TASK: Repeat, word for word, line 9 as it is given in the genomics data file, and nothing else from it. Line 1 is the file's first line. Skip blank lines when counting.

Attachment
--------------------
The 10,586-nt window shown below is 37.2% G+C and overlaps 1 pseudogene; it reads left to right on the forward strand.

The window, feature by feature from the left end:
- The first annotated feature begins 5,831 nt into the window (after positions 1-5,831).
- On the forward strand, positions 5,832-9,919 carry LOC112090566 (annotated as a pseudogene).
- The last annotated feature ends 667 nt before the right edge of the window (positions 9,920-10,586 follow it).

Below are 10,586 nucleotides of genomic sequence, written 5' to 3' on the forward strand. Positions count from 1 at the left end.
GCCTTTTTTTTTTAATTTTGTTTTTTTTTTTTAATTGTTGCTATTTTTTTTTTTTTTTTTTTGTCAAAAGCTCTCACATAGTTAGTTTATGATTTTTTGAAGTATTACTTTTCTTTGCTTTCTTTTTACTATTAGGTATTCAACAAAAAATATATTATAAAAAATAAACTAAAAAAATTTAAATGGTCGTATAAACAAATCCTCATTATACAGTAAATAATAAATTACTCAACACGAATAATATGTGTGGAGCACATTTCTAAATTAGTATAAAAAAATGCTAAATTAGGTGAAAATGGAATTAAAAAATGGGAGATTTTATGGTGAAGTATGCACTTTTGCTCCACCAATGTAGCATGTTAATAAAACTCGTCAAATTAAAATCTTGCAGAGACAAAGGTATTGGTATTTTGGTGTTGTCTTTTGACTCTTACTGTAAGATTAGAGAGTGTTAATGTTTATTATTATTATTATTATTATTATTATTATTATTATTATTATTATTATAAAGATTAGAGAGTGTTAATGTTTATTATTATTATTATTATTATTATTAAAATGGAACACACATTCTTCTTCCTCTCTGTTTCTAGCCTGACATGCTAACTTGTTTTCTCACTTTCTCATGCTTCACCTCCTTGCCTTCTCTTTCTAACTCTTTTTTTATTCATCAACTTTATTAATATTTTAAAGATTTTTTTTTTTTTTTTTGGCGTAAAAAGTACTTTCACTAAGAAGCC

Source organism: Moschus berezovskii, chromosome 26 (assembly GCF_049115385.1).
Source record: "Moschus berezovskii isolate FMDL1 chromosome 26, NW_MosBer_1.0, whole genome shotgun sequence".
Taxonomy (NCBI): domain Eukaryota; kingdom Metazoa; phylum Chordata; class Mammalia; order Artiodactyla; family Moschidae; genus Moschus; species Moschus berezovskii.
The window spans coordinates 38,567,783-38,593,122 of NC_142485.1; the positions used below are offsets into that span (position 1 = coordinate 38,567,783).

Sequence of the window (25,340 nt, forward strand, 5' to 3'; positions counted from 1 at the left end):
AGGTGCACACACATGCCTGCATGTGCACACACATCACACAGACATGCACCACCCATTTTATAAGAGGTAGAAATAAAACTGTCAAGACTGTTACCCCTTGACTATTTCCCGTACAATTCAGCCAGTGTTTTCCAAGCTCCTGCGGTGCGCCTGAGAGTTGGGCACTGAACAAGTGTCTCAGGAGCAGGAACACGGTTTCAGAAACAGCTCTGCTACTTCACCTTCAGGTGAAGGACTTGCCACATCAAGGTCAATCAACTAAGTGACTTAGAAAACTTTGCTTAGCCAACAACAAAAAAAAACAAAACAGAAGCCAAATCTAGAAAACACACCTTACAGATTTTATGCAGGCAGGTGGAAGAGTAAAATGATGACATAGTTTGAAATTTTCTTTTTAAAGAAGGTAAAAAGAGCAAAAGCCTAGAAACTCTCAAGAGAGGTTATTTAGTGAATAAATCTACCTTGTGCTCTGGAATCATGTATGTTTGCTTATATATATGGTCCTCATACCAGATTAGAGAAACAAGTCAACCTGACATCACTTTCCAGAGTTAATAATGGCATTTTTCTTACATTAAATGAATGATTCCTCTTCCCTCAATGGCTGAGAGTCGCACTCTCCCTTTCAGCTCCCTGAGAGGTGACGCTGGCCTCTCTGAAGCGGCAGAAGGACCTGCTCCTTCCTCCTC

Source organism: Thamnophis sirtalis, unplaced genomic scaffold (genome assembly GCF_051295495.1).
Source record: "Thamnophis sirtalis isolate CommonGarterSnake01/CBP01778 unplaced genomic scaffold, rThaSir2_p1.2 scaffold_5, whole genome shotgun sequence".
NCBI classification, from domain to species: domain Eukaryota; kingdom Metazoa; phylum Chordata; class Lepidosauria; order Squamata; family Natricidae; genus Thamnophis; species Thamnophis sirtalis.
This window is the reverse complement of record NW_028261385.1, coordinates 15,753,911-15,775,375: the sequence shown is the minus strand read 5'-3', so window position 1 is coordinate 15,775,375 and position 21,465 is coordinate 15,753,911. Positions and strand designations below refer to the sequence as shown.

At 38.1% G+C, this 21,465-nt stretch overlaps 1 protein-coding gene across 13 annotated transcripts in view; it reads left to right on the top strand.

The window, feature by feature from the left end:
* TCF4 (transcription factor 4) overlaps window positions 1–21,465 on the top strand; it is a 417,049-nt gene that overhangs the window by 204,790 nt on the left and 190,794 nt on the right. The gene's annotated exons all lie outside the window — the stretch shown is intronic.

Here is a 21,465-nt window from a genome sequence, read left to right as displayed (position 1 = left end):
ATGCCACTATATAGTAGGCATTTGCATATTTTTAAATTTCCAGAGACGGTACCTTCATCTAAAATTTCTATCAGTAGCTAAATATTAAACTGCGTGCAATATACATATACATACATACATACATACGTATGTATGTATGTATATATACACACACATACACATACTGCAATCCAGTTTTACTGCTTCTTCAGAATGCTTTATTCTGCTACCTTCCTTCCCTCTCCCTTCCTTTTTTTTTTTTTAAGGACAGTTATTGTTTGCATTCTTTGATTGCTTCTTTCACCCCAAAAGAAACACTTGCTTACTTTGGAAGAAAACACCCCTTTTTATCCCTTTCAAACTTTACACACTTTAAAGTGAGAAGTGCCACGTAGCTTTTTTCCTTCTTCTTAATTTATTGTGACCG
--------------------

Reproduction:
Source record: "Moschus berezovskii isolate FMDL1 chromosome 26, NW_MosBer_1.0, whole genome shotgun sequence".